In this monumental story of American imperial conquest and capitalist development, Pulitzer Prize–winning historian Steven Hahn dismantles the conventional histories of the nineteenth century and offers a perspective that promises to be as enduring as it is controversial. It begins and ends in Mexico and, throughout, is internationalist in orientation. It challenges the political narrative of "sectionalism," emphasizing the national footing of slavery and the struggle between the northeast and Mississippi Valley for continental supremacy. It places the Civil War in the context of many domestic rebellions against state authority, including those of Native Americans. It fully incorporates the trans-Mississippi west, suggesting the importance of the Pacific to the imperial vision of political leaders and of the west as a proving ground for later imperial projects overseas. It reconfigures the history of capitalism, insisting on the centrality of state formation and slave emancipation to its consolidation. It identifies a sweeping era of "reconstructions" in the late-nineteenth and early twentieth centuries that simultaneously laid the foundations for corporate liberalism and social democracy.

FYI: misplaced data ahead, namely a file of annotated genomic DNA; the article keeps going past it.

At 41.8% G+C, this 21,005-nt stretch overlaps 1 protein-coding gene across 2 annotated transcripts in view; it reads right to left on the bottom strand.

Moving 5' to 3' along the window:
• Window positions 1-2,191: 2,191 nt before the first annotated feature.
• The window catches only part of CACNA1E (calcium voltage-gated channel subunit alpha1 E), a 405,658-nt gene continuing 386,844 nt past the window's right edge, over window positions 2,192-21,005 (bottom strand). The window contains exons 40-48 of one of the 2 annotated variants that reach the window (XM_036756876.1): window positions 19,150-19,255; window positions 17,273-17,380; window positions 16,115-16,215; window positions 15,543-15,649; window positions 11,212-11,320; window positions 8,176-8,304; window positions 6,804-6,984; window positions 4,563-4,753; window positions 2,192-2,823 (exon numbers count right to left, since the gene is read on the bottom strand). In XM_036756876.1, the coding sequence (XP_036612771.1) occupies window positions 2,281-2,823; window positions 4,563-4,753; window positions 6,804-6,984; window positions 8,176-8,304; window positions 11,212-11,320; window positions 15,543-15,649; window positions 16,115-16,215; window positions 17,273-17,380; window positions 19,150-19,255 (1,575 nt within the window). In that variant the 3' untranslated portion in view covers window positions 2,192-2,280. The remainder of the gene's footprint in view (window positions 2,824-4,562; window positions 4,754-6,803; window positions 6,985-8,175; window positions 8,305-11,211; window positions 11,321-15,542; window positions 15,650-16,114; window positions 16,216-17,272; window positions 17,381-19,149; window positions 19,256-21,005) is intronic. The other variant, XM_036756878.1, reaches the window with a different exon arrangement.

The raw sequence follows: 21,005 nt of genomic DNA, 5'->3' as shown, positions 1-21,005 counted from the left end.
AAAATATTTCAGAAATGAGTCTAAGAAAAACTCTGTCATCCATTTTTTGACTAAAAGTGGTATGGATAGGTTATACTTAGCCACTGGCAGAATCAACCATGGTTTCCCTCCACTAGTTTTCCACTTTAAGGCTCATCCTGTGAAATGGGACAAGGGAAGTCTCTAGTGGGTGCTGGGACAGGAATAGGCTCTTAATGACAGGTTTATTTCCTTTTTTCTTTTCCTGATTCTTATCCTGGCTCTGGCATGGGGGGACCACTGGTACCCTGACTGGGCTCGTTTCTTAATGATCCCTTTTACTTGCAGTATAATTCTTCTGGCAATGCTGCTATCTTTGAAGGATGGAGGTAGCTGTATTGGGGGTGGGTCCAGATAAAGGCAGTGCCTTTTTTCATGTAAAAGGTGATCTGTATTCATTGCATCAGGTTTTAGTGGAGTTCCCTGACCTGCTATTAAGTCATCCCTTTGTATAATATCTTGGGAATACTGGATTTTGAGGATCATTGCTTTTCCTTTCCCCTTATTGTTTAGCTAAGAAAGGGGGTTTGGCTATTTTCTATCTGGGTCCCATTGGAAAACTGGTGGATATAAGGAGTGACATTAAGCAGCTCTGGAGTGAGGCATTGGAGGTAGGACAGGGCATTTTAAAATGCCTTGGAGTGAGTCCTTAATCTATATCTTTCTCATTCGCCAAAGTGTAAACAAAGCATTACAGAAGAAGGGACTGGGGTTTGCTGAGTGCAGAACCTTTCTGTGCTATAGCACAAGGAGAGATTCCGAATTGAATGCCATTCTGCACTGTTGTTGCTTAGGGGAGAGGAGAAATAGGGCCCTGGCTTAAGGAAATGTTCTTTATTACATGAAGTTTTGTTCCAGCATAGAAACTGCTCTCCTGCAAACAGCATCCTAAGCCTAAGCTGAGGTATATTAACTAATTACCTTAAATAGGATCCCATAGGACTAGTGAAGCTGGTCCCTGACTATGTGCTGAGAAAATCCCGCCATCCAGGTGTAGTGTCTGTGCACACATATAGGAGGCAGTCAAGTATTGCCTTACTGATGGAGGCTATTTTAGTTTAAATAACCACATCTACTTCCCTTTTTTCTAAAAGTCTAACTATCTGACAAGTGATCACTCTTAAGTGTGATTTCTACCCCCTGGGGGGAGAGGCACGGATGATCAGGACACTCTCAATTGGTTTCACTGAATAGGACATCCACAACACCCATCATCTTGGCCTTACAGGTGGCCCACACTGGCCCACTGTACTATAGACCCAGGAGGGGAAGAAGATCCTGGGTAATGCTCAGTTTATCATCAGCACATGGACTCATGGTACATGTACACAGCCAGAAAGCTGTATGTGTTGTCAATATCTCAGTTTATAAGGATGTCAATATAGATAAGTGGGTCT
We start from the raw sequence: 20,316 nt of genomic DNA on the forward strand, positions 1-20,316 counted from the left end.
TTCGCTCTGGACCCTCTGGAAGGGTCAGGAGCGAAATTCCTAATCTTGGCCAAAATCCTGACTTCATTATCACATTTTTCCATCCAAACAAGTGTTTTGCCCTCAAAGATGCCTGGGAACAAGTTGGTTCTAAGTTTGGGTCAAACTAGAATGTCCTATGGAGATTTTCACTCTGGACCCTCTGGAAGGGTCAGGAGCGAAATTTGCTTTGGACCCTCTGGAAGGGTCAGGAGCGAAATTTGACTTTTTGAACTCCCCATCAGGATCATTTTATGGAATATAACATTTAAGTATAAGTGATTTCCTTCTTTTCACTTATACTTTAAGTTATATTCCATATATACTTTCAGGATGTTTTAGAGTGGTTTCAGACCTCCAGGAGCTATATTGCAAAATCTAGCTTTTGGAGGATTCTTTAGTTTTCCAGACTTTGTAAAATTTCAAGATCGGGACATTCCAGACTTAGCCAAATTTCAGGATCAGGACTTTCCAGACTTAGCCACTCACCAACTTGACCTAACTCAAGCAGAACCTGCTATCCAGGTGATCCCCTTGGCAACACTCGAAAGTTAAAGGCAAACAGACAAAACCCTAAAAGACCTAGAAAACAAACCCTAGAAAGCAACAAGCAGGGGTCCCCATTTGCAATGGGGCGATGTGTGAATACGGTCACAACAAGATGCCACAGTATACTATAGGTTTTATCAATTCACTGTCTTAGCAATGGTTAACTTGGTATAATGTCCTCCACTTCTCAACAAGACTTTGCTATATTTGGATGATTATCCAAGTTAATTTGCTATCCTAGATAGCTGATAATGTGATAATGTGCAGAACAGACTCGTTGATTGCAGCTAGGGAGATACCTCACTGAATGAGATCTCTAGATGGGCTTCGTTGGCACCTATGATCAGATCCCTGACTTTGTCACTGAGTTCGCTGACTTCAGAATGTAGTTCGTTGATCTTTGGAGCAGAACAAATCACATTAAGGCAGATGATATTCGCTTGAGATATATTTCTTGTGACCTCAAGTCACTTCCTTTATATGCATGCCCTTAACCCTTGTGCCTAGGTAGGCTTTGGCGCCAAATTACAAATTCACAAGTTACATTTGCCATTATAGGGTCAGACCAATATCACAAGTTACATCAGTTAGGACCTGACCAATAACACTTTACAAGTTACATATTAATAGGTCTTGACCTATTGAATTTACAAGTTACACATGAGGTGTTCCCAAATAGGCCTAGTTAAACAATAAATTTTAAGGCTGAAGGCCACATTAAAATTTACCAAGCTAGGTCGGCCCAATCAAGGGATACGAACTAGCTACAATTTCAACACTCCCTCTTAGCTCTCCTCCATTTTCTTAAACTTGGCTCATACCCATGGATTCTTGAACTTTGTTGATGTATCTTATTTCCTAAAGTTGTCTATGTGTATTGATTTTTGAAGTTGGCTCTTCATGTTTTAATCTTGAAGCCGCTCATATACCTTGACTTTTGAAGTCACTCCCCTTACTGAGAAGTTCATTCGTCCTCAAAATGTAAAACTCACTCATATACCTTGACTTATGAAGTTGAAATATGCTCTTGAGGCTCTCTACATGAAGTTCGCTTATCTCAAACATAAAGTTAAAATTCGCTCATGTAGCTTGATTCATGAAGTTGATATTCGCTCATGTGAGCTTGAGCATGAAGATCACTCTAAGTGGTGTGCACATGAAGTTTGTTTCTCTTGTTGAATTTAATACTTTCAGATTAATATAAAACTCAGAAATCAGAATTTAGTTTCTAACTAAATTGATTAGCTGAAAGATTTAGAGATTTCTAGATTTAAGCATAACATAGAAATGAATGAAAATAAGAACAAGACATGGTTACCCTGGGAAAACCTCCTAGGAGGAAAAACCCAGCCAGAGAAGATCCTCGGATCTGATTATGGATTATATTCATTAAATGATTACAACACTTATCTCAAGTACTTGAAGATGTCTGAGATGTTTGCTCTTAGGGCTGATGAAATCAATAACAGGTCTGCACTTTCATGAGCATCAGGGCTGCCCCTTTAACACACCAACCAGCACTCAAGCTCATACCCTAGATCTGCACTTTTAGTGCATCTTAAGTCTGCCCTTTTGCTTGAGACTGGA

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by Frederick Downs
by Charles Glass
by Steven Kroll
by Andrew Hacker
by Robert Nathan
by Scott Hahn
by Lou Cameron
by A.W. Gray
by Jerry Dennis
"Steven Hahn's sweeping history of the United States in the age of expansion is a compelling narrative, and one that deserves a wide audience despite its flaws as an audiobook production. "Less is more" should be the mantra for all narrators of long, serious works of history--the steady trot rather than a full canter. Barry Press has a pleasing voice and is in many ways an appealing narrator. But he does tend to overemphasize. Worse, his mimicry of regional voices and historical bluster is just plain embarrassing. The story of America is a story of constantly changing borders, and Hahn has written an important work of history that speaks to our own divided time, as well as to the fractured eighteenth century. D.A.W. © AudioFile 2017, Portland, Maine"
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